Note that the linux gadget "picocom" works just fine to talk to a microcontroller via a USB "serial port" like /dev/ttyACM0". I recommend it, and find it far superior to and simpler than minicom.
To get out of picocom type the two character salute ^A^X. And this is a fantastic feature: you can go up and down the set of known baud rates using ^A^U to go up and ^A^D to go down. Pure genius! Look at the man page via "man picocom" to get the rest of the story.
Happily there is a Gnu gcc based C cross compiler for the AVR chips. It is supplied (and perhaps even maintained and updated) by Atmel, the chip vendor. An enlightened approach, bless their hearts.
yum install avrdude yum install avr-gcc yum install avr-binutils yum install avr-libc yum install avr-libc-doc yum install avr-gdbAlso (maybe) someday:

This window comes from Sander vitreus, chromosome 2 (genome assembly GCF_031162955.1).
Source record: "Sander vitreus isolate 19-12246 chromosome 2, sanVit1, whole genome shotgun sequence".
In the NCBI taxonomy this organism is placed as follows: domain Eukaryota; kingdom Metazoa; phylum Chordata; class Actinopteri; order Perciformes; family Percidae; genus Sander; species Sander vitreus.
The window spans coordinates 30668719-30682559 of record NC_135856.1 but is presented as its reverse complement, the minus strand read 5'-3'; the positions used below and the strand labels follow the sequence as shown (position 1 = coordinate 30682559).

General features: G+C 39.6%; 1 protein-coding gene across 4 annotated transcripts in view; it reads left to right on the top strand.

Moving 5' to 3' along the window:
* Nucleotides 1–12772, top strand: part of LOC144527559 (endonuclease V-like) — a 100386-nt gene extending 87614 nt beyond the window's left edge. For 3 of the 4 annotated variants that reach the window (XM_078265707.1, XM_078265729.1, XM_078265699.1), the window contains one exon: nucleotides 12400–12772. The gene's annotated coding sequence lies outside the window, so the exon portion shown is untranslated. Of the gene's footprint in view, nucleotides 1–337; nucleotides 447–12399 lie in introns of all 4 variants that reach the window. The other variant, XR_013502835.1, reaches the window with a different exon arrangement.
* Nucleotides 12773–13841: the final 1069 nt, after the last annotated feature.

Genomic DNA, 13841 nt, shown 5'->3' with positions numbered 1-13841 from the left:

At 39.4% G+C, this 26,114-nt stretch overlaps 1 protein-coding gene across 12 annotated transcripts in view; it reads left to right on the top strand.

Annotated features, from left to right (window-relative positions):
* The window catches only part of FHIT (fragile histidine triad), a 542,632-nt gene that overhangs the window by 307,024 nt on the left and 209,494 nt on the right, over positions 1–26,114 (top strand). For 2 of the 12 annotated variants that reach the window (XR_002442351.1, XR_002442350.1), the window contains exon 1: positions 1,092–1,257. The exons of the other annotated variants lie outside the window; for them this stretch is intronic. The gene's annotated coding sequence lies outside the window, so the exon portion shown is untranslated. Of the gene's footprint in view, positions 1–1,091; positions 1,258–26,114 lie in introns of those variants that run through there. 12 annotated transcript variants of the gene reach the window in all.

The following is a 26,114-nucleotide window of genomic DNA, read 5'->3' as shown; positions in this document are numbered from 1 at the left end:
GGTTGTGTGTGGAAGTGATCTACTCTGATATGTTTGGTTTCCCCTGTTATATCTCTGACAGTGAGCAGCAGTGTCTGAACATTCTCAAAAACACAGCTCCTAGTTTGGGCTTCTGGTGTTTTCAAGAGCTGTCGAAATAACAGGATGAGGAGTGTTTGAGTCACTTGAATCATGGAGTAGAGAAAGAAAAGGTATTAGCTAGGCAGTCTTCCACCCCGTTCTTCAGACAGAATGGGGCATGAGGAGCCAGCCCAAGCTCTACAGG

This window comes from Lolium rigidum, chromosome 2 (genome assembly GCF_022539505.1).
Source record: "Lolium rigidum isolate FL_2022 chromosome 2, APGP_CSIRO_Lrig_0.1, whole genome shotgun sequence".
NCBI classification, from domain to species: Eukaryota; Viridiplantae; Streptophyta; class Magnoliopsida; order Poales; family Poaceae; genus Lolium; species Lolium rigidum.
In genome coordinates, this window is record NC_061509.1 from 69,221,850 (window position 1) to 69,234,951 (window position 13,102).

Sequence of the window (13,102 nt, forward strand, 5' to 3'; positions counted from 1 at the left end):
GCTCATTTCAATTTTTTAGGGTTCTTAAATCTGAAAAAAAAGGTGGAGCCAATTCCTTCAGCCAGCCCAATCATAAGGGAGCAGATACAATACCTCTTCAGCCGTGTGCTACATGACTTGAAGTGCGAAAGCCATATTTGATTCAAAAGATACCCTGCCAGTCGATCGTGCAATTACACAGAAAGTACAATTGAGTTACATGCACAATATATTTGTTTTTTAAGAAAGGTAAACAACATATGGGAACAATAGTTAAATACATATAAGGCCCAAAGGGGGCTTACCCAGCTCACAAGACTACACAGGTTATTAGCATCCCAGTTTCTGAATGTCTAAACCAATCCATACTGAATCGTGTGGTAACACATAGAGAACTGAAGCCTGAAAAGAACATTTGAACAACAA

yum install uisp yum install simulavr yum install simulavr-doc yum install avr-gcc-c++ (not likely)Honestly you could probably just do "yum install avr\*" and be happy.
The AVR Freaks website is a great resource, taking you well beyond the Arduino and into the more generic world of programming the Atmel AVR chips.
What I did learn was that an Arduino "sketch" is a fragment of C++ code. It is merged with some boilerplate C++ code, and then compiled with avr-c++ and linked against a bunch of Arduino libraries. Something like a makefile is produced, but is not kept around in any handy way for inspection. All in all this was difficult, frustrating, and unproductive. It was clearly not something you were expected to be doing.
Tom's Computer Info / email@example.com